Surviving homelessness as a queer teen

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Travis was disowned by his family at 17 for being gay. He used his savings to move to Los Angeles and lived on the street for weeks before the Los Angeles LGBT Center provided him a bed and helped him find a job. Now he’s helping others in his situation.

“In my mom’s house, it’s God first and then family,” said Travis in a heartbreaking interview. Check out his story below.

Thanks Taylor but, can you not?

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Taylor Swift gave a gift to her queer fan base in the form of a summertime gay anthem called “You Need To Calm Down,” and on behalf of a grateful community, I must say: thank you, Taylor!

Also: is there any chance you kept a receipt?

Please understand: I appreciate the effort. Like God Herself, I love a trier. It is a thrilling and still somewhat new experience to be part of the textual narrative in pop music, and I am delighted for the young queer kid who’s hearing the song and feeling seen, supported and nourished for the first time. It’s important! And the song has already lodged itself in my frontal lobe and kicked both of those new Bon Iver songs out of their seats. Between “Calm Down,” Katy Perry’s “Never Really Over,” and the whole new Carly Rae Jepsen album, the 2019 pop sound palette seems to be “the Fletch soundtrack,” and I am all the way here for it. I will hear “Calm Down” at pool parties this summer, and I will sing along. It is nice.

But attempting to write a gay anthem in 2019 reeks of sweat and substandard self-awareness. The classics of the past— your “I Will Survive,” your “It’s Raining Men,” your “Pull Up To The Bumper”— they gave us our gayness indirectly. They were anthems of strength, of perseverance, of plain, joyous horniness, served up vicariously, the way it had to be done back then. The singers, always women, almost always black, were our stand-ins. We found these songs and made them ours. These days, LGBTQ wokeness is a box to check off in a marketing plan, and when there are perfectly capable queer artists out there, sitting down as a straight person and setting out to write a gay anthem is very much like trying to give yourself a nickname.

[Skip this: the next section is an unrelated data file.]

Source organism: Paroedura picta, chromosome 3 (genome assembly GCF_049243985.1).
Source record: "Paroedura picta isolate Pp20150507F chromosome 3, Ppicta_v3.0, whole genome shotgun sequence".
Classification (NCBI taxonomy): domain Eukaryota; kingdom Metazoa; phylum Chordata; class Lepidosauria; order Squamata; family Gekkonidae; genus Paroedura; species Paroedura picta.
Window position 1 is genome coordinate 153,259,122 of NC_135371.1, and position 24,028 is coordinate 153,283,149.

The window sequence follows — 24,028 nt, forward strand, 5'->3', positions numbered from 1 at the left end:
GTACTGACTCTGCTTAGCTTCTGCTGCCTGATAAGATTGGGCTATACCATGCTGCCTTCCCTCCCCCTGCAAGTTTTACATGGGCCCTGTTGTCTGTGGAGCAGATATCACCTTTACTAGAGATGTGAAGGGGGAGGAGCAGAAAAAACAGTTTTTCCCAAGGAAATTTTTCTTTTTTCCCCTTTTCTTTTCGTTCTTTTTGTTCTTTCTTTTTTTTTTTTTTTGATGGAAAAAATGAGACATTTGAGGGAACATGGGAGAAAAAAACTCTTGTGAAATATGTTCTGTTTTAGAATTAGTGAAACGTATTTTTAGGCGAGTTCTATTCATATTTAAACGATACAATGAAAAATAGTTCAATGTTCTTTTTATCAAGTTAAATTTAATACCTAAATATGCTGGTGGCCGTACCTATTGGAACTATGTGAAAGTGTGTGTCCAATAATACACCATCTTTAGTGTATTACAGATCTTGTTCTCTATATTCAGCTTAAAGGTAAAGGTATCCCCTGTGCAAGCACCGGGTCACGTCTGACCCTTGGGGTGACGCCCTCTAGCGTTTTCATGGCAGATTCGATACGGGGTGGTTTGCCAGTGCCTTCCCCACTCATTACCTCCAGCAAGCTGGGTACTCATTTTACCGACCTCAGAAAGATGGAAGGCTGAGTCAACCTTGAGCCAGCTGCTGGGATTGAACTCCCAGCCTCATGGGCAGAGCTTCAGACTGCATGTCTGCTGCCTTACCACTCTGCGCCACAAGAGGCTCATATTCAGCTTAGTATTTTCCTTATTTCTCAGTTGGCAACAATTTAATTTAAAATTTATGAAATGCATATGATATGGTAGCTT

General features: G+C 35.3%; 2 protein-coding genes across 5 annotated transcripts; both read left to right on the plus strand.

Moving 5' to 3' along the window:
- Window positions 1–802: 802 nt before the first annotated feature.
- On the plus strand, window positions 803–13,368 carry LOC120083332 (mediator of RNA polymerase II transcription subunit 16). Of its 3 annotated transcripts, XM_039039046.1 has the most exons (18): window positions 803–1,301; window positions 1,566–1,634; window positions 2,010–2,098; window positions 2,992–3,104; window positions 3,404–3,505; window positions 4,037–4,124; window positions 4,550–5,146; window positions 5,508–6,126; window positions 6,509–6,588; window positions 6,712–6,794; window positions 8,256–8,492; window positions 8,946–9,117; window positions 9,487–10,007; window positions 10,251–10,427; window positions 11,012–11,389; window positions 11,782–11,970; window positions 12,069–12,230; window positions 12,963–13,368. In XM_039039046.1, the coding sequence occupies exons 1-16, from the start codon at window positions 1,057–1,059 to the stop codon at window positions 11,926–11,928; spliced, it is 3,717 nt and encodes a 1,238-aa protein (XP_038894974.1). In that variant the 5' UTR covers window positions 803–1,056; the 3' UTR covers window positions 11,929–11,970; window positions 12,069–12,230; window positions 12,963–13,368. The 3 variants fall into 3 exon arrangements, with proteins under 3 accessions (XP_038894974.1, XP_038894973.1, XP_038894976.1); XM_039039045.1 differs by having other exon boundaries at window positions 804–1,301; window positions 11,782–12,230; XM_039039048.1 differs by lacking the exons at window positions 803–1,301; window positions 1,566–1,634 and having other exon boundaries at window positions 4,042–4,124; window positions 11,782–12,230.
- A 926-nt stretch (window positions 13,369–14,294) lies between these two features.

Read on…

YouTuber Daniel Howell came out

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Daniel Howell, a YouTuber from the UK with 6.5 million subscribers came out in a video titled Basically I’m gay. “We live in a heteronormative world,” the 27-year-old says. “What this means is that most people are presumed to be straight so, if you’re not, at some point you have to come out. So yep: I’m here, I’m queer and don’t worry, I’m still filled with existential fear.”

In the 45-minute video, Howell goes on to explain his coming out journey, why he has decided to do so now, and just what queerness means to him.